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gkt168-F5: Interaction of MBNL truncations with PTB. (A) Schematic representation of Venus-tagged MBNL1 fusion proteins with the amino acid boundaries indicated (upper). Black boxes represent the four ZF domains, the grey shaded box the C-terminus and the yellow dot the Venus tag. Schematic representation of mCherry-tagged PTB (lower); white numbered boxes represent the RRM domains and ‘L’ denotes inter-RRM linkers. (B) Western blot of input (left panel, 10% of immunoprecipitation) and anti-flag immunoprecipitation (right panel) of Venus–MBNL1 co-expressed with FLAG–PTB4 in formaldehyde cross-linked 293 T extracts. All lanes had FLAG–PTB4 co-expressed with Venus-tagged proteins; vector (lanes 1 and 10), MBNL1-2–382 (lanes 2 and 11), MBNL1-2–253 (lanes 3 and 12), MBNL1-2–183 (lanes 4 and 13), MBNL1-2–115 (lanes 5 and 14), MBNL1-2–88 (lanes 6 and 15), MBNL1-2–104 (lanes 7 and 16), MBNL1-2–72 (lanes 8 and 17) and MBNL1-239–382 (lanes 9 and 18). Top panel, anti-PTB western, lower panel, anti-GFP western. (C) FLIM–FRET analysis of MBNL1 interaction with PTB. MBNL1 and PTB were fused to Venus as the FRET donor or mCherry as the acceptor and expressed in HeLa cells as indicated. MBNL fusion constructs are indicated with the N-terminal ZFs shown in black, and the C-terminal region shaded. First two rows show the Venus fluorescence and the corresponding fluorescence lifetime images of the indicated MBNL1 constructs in absence or presence of full-length mCherry–PTB, respectively. Third row shows the corresponding histograms (red line = donor only control; blue line = double transfection FRET). An energy transfer and, therefore, a reduction of the fluorescence lifetime was observed for N- (a) and C-terminal (b) labelled full-length MBNL1 (Venus–MBNL-2–382 and MBNL-2–382–Venus, respectively) in presence of mCherry-tagged PTB. Furthermore, the N-terminus of MBNL1 was sufficient to establish this interaction (c), whereas the C-terminal end alone did not show a FRET (d). (D) Statistical analysis of (C). Error bars are SEM of at least five independent fields of view with approximately four cells per image. Scale bar = 10 μm.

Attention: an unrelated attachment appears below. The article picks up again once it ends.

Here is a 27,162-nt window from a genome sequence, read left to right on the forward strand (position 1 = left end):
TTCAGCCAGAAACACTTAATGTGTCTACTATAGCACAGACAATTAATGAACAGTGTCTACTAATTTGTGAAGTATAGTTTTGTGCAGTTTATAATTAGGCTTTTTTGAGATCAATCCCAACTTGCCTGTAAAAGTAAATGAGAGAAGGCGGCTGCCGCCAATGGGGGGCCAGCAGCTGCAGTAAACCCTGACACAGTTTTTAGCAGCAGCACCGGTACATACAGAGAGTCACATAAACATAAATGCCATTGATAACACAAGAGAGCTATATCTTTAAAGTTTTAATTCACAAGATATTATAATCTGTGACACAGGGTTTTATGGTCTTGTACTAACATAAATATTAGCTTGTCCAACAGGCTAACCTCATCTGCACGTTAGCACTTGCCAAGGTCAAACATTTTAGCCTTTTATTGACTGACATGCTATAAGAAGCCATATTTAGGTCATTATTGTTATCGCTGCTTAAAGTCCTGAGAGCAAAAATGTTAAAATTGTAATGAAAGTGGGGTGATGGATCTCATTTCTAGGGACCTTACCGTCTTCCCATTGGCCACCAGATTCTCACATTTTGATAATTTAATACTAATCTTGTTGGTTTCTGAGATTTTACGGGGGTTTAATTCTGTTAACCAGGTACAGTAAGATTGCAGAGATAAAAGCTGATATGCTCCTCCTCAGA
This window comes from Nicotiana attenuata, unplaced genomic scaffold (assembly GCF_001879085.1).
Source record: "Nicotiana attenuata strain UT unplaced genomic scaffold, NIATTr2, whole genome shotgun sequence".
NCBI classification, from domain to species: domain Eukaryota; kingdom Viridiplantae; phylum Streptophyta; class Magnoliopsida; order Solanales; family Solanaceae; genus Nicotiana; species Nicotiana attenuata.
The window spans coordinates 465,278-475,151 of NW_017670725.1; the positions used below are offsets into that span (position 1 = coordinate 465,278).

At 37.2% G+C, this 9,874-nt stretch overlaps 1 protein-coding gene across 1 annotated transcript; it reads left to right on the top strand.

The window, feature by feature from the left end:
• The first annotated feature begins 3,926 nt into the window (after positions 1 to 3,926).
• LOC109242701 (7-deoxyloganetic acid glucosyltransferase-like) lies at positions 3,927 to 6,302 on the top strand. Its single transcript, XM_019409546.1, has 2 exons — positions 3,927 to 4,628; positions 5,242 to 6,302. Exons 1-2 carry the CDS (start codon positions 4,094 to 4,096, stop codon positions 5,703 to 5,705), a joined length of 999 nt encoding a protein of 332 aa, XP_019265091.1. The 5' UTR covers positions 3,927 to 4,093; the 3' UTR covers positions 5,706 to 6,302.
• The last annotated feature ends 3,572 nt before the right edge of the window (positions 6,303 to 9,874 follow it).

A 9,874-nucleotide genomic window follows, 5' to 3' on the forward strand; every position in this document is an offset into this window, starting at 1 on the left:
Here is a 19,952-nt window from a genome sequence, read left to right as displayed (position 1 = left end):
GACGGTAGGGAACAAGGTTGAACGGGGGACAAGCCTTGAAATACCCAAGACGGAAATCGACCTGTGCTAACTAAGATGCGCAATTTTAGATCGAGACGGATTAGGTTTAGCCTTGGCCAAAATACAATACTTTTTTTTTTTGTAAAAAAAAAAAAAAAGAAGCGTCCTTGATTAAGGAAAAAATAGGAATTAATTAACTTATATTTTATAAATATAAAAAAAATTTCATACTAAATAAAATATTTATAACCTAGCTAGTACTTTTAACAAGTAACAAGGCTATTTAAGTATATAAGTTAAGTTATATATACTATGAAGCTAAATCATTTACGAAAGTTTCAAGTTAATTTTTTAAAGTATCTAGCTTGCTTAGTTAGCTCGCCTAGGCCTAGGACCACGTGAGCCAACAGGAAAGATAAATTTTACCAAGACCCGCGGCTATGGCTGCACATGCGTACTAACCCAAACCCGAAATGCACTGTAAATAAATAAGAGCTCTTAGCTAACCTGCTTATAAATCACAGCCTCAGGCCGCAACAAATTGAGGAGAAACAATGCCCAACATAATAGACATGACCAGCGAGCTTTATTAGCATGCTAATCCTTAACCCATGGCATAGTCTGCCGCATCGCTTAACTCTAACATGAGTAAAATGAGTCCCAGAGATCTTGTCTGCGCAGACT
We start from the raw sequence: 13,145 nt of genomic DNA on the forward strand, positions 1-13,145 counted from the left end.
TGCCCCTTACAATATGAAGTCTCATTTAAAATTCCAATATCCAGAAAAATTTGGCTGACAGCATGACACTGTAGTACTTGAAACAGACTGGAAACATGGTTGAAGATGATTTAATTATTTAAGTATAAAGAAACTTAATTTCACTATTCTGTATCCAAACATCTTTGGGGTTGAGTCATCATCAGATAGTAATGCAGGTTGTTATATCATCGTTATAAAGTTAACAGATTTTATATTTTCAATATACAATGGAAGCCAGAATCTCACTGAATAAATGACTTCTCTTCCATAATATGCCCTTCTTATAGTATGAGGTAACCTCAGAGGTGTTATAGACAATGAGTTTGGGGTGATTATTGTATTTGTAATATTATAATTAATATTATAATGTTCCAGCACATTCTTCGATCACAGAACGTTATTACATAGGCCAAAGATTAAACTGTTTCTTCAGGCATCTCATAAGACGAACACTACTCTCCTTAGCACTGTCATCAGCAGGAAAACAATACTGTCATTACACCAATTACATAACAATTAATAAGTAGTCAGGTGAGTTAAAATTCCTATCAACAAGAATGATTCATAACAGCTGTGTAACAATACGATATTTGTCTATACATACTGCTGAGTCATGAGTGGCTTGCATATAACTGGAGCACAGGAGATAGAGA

Mentions: The U and D regulatory elements are both located adjacent to pyrimidine tracts that can bind 2 or 3 PTB molecules, which repress splicing (18,20). Moreover, the TIRF analyses indicated that the U and D elements increased the apparent affinity of PTB for Tpm1 RNAs (Table 1). Although both proteins have been studied extensively, there have been no previous reports of a direct interaction between them. Co-immunoprecipitation experiments using various epitope-tagged PTB and MBNL1 combinations produced negative results (data not shown). To address whether PTB and MBNL1 interact in a manner that is unstable during cell lysis and immunoprecipitation, we co-transfected HeLa cells with FLAG–PTB and Venus–MBNL and then treated cells with formaldehyde to induce protein–protein cross-links. After anti-FLAG immunoprecipitation and cross-link–reversal, western blots were probed with PTB and GFP antibodies (Figure 5B). Full-length Venus–MBNL and all members of a C-terminal deletion series were pulled down along with FLAG–PTB (Figure 5B, lanes 11–17); indeed, the mutants lacking the C-terminal region were pulled down with greater efficiency. In contrast, the C-terminal fragment of MBNL1 (amino acids 239–382), which lacks the ZnF domains (lanes 1–9), showed background levels of pull-down (lane 18). These data suggest that MBNL1 and PTB are associated together in the cell. To pursue this further, we analysed cells transfected with mCherry-tagged PTB and Venus-tagged MBNL1 by fluorescence lifetime imaging Förster resonance energy transfer (FLIM–FRET, Figure 5C and D). Transfection of either Venus–MBNL or mCherry–PTB showed both proteins to be nuclear localized with additional cytoplasmic signal for Venus–MBNL (Figure 5C). If the two proteins interact, energy transfer from Venus to mCherry should reduce the fluorescence lifetime of Venus. Indeed, the lifetime of nuclear, but not cytoplasmic, Venus–MBNL1 or MBNL1–Venus was reduced on co-transfection with mCherry–PTB (Figure 5C, panels a and b), indicating a direct interaction between MBNL1 and PTB. The reduction in fluorescence lifetime was also observed with the N-terminal but not the C-terminal region of MBNL1 (Figure 5C, panels c and d), consistent with the pull-down data (Figure 5B). Thus, the FLIM–FRET data indicated that the N-terminal region (amino acids 2–253) of MBNL1 is involved in interaction with PTB, whereas the cross-link–immunoprecipitation (IP) suggested amino acids 2–72 may be sufficient.Figure 5.